I’ve been visiting southern California for the end of the year. In Pasadena, where I’m staying, it’s the time of the year for Rose Festival preparations. They’re in full swing, with bleachers on Colorado Blvd. and Orange Grove (though I’ve not been there to see them).
For my last run of the year, I left my mother’s place in Pasadena about 6:20 AM on this morning with a plan to lollygag along surface streets for about 2.6 miles to the Arroyo Seco, go down into the Rose Bowl area, reconnoiter the preparations for the pending football game there, then return along Colorado Blvd. so I could see about the preparations for the tomorrow’s Rose Parade. Although the temperatures were in the 30s and I hadn’t brought my cold-weather clothing, I figured I could manage the cold by wearing two t-shirts and the shell I had brought along and use some rolled up socks for my hands that I found in my pockets (trusty tube socks from the Motorola Marathon in Austin some time in the mid-90s).
As it turned out, I was correct about the clothing, but wrong about the distance. I was warm enough. But, as sometimes happens, by the time I had gone the first couple of miles, my ambitions were bigger than my legs. Remembering a long-ago run with friends Tracey and Skip (when I was in much better condition and, of course, much younger), I elected to circumnavigate the Rose Bowl. I’d forgotten that to get around the Rose Bowl, one had go around half of the Brookside golf course, too, and doing so required a 5K run. So, I tacked on an extra ~3 miles to my run, not just an extra mile. Instead of a manageable six, I wound up with something between a happy-but-taxing eight and nine.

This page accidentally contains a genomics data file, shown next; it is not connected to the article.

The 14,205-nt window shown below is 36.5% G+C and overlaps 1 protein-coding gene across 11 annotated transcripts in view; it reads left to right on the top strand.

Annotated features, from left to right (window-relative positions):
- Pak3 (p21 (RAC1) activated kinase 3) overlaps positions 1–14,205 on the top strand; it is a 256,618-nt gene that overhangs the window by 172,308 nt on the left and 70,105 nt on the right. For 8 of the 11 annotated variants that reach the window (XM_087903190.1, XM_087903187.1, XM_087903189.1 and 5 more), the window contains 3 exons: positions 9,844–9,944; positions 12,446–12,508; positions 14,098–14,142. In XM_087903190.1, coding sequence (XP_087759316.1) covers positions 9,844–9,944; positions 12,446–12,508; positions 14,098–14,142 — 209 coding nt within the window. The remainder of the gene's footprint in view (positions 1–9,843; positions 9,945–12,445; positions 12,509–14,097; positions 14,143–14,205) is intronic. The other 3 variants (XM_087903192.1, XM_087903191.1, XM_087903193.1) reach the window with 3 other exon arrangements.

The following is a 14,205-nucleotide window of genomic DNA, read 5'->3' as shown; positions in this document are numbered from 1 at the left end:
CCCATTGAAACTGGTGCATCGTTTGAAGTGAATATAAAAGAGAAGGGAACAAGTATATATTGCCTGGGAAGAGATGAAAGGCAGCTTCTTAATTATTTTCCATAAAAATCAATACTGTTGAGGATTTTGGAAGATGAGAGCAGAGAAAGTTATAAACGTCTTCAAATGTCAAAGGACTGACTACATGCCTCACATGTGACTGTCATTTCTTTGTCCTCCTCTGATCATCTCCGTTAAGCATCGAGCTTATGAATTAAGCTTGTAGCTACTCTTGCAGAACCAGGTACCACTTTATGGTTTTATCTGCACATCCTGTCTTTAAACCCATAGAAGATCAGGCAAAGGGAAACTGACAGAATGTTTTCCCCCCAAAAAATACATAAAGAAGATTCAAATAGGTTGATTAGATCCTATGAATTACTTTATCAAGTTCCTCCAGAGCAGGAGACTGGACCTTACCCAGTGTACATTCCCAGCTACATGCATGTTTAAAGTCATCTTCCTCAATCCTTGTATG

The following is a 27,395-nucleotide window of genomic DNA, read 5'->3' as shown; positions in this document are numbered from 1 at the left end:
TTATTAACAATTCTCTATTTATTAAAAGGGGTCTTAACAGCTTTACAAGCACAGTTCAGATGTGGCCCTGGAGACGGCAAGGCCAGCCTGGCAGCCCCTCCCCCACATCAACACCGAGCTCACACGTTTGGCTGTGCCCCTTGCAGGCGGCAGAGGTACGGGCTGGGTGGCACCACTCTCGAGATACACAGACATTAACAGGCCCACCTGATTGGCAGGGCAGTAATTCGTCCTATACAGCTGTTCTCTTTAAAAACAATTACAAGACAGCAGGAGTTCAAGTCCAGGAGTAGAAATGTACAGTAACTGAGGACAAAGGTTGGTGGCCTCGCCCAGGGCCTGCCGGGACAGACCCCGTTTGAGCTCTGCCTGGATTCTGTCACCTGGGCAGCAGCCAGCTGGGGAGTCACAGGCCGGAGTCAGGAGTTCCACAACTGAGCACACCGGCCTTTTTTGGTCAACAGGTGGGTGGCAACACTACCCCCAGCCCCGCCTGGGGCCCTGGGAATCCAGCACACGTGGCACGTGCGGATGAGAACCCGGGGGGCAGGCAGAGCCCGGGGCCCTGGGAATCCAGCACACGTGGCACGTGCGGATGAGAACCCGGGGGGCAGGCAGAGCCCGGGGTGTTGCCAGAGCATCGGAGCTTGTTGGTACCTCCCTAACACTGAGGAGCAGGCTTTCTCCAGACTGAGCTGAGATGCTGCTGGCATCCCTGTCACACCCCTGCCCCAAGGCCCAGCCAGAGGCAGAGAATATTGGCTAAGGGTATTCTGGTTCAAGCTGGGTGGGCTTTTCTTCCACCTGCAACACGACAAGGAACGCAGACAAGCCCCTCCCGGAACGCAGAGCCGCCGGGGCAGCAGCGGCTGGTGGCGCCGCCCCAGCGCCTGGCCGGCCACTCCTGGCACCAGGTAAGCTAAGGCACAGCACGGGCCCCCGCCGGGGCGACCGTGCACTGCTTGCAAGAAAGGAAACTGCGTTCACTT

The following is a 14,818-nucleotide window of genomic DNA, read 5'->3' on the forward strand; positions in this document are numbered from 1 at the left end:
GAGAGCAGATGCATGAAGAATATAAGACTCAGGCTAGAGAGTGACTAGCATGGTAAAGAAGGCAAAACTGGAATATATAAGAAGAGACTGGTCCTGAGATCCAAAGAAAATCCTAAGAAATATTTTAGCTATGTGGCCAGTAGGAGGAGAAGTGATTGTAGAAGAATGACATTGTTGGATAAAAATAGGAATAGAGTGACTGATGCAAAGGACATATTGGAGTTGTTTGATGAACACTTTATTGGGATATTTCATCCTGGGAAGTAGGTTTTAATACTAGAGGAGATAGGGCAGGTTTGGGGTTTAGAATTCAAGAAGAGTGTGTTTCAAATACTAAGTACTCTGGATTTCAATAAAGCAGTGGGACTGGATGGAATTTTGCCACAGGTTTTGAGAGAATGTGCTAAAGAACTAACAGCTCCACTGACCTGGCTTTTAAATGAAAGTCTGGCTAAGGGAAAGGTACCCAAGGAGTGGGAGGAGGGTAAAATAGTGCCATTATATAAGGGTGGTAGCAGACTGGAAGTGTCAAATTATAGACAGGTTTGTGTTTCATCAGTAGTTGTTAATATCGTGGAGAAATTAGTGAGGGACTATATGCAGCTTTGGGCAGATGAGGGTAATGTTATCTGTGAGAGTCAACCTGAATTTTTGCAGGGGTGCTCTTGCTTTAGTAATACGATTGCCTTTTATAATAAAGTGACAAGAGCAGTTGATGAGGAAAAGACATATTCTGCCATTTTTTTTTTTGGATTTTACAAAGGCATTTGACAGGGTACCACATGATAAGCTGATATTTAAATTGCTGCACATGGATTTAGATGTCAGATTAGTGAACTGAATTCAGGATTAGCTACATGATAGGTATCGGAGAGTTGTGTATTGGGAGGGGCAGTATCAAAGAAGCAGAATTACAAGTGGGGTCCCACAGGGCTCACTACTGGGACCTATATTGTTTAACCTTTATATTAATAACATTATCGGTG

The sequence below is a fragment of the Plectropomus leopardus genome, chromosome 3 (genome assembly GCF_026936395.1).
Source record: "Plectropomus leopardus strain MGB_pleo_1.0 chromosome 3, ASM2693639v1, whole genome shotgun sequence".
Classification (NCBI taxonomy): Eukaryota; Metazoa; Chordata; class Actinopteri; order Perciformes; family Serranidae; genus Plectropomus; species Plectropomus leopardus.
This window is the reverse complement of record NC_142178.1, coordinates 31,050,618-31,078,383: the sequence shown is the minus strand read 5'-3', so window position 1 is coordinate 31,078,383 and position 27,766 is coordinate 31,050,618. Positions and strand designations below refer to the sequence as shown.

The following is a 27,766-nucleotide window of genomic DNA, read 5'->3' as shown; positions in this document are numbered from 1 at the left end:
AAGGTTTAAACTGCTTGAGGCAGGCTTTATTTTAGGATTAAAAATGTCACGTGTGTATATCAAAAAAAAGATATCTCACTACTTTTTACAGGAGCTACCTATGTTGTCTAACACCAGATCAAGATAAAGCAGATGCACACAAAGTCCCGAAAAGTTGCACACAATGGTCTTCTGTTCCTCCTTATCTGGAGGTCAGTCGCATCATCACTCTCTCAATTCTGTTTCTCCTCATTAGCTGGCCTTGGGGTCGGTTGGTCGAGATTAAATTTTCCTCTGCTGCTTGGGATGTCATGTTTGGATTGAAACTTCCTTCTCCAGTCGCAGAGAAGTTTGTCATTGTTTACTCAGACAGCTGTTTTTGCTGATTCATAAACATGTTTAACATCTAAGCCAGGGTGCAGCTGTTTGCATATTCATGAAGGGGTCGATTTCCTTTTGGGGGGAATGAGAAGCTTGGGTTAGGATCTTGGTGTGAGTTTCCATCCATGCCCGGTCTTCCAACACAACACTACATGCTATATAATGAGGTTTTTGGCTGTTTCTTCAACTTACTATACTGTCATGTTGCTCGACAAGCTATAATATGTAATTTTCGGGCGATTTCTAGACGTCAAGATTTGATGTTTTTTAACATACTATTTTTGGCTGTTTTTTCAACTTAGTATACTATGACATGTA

But it was fun to remember the good times with my friends, to see the old sights, to ponder the preparations for the throngs of people who would be in the area the next day, and to get back to the place of my departure with some good-tired legs.
So, that’s my year-end report. I’m having to back date it now, as the return travel delayed the actual final editing and posting. But there it is.
I’ve just spent several minutes twisting and smashing new running shoes before I take them out the door for their first miles. It’s a fun ritual, one that I don’t get to perform as frequently as I did when I ran about, oh, 2-3x as much as I do now, but performing it brought back happy memories of those days. How it is that I’m not reminded of the pains and tiredness associated with logging (for me) big miles when I twist these shoes is a marvel of human memory and, perhaps, a question I can entertain while I’m out and about the city this morning.